When Superman finally comes face to face with civilians during the final fight with Zod, we see his protective instincts kick in again: The mad general has turned his heat vision on a family cowering in a corner, pledging to kill as many humans as he possibly can to make Kal-El suffer for destroying his dream to rebuild Krypton. Superman begs him to stop. Pleads. Cajoles. And, when push comes to shove, he kills the murderous mad man in order to save the innocent civilians.

Erbland describes this as a “shocking crime.” Frankly, this seems a bit overwrought. After all, the Avengers can brutally dismember a thousand robots—essentially exterminating a new form of sentient life—and no one cares. But we are supposed to wring our hands if Superman uses lethal force to stop one mass murderer with superpowers who has repeatedly pledged to kill millions more solely for spite? It’s certainly a powerful moment, in large part because Pa Kent (Kevin Costner) taught Clark that good men must turn the other cheek when confronted by bullies. The anguished cry Superman lets out as Zod hits the pavement shows the emotional toll the action has taken on him: He now understands that sometimes doing “good” means taking a life.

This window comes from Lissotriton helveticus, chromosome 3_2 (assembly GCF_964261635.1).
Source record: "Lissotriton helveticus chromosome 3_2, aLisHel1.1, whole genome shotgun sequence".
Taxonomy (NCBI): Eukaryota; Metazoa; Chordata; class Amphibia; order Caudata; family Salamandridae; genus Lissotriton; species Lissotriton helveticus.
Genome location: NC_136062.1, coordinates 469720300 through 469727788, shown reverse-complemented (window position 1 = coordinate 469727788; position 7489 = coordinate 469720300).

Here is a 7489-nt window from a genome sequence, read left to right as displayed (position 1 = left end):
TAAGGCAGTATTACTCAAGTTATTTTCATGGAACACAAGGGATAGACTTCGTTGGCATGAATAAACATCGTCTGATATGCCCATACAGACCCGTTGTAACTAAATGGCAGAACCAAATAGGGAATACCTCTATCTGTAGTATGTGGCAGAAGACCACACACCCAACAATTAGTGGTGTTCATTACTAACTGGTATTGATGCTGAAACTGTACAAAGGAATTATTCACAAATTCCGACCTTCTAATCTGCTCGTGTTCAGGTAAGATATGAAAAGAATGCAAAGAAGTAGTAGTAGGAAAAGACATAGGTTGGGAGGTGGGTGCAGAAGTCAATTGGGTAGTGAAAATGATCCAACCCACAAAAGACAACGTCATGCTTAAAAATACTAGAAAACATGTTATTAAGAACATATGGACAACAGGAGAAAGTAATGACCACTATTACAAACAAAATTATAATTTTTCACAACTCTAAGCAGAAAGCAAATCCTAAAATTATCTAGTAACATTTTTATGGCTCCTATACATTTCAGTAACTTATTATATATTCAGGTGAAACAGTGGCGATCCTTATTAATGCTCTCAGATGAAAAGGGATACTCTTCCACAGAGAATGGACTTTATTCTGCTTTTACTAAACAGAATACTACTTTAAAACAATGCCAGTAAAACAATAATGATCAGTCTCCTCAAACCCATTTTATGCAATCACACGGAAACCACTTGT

I get the sense that what makes some people uncomfortable about “Man of Steel” is that it more closely reflects the way war is fought today than a movie like “Age of Ultron.” Ours is an age of terror and drones, of bombing campaigns and troops on the ground in urban settings and of the collateral damage that results. Joss Whedon’s flick, with its supposedly civilian-casualty-free assault on an Eastern European nation, calls to mind the conception of warfare from the mid-1990s, an era when smart bombs and precision-guided munitions were supposed to prevent war from affecting innocent people.